Utilising a simple, clean and palatable colour scheme can assist not only the social media aspects of your brand but also it’s overall aesthetic and memorability.
Picking a few colours you like sounds simple enough though, right?
If only it were that simple. A colour palette needs to be meticulous, as it is one of the most definitive features of a brand, with studies showing colour increases brand recognition by 80% (Sievers, 2020).
If you believe you need to refine your palette to better reflect your brand into something more aesthetic, it is important to do your research, as throwing a few colours together can be unappealing at best, and detrimental to your brand at worst.
There are many factors that need to be taken into consideration when formulating a colour palette for your brand. Evoking emotion in the consumer is vital. If their attention is not immediately obtained, they will scroll past without a second thought.
So, if you need to refresh your current colour palette or are starting from scratch, here are a few tips to help!
Think of your brand values and target audience
Before you begin the colour palette, it’s important to think about your core brand values and how these can be exemplified in colour by understanding who is going to be perceiving your brand.
When researching certain colours, you will find statements such as ‘yellow makes you hungry’ and ‘red makes you angry’. Whilst these can be helpful, it is important to note one colour is not going to evoke the same response in everyone.
Use Colour Theory
Now that you’re aware of your demographics and brand values, you can move into developing the palette. Having a basic understanding of colour theory can help this process.
Colour theory involves understanding the colour wheel to create thousands of colour combinations, ranging from neutral to eye-catching.
For example, colours that look ‘good’ together are referred to as a colour harmony. The colour wheel can be used to find harmonies and hundreds of other combinations.
These go from monochromatic to complicated very quickly, so they can be broken into sections. Complementary colours are on opposite sides of the colour wheel, for example, pink and green.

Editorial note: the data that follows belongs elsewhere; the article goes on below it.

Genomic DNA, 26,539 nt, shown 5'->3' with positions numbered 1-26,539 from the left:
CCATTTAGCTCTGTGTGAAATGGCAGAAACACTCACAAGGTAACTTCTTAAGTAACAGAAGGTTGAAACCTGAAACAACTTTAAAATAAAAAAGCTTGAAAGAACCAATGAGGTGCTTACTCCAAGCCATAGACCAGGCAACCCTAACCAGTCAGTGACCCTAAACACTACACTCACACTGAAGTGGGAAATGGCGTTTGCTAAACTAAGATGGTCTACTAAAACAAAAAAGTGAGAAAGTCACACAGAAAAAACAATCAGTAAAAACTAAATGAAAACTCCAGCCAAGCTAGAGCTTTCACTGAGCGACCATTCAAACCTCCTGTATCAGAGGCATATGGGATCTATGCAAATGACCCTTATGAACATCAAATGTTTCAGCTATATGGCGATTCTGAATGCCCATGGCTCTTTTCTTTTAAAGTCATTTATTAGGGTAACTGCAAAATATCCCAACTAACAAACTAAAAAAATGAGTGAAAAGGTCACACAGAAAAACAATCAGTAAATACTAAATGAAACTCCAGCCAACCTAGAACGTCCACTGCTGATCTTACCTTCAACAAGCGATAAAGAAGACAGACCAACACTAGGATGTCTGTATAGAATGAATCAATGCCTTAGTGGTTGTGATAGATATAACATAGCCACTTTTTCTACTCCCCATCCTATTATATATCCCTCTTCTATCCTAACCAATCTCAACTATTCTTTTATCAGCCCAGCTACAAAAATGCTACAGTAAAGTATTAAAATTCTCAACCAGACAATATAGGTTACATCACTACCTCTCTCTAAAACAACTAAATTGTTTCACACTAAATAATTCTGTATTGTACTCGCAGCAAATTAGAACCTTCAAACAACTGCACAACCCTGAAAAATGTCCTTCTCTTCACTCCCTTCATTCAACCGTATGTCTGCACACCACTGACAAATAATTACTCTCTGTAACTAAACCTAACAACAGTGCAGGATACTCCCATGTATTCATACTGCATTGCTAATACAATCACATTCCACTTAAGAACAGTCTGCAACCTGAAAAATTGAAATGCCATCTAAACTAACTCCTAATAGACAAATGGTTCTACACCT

Monochromatic means a single colour in different shades. You can begin with 1 colour that encompasses brand voice and style. If you already have a logo, use the dominant colour in the logo. Then a secondary and primary colour can be added. Aim to use between 3-10 colours, different hues of the same colours can also be used to mix it up if required.
There are hundreds of colour combinations to try and with the help of Canva’s free tool you can erase any uncertainty on colour combinations and visualise how some colours work together.
Implement the Golden Thread
So now that you’ve researched who will be perceiving the brand and sourced your selected colours, the most important step is to implement it within your social media and other marketing channels.
This is where The Golden Thread comes into play.
The Golden Thread is a performance framework used within many facets of businesses. It is how the overarching message of a brand is interwoven within everything they do. Put simply, it is designed to explain how organisations and their goals are linked. This includes their website, social media and how they portray their brand personality. The Golden Thread in relation to social media is the consistent use of brand assets and colour palette to create a cohesive and aesthetic ‘grid’. For this, repetition is the key to success: place the new palette into all areas of the business and fast!
If you are unsure of where to start, think of the social media accounts you follow or accounts in a similar field, look at their social media and ask yourself:
- What is the aesthetic/overall colour scheme?
- Does this evoke emotion?
- What should be done differently?
- How well is the Golden Thread implemented?
A strong aesthetic and brand personality go hand in hand with choosing the correct colour palette for your brand.
Incorporating a colour palette within your social media is non-negotiable. Starting with demographics, moving into colour theory and researching other brands relevant to your business or any potential competitors to see what is out in the market is a great starting point.
Then, the best way of implementing your colour palette is through the Golden Thread in each aspect of the brand but particularly across your social media content and ensuring this aligns across all other marketing channels.
And there you have it! If you still need help, browsing hundreds of ready-made colour palettes on Canva can help you identify some key colour combinations for your business.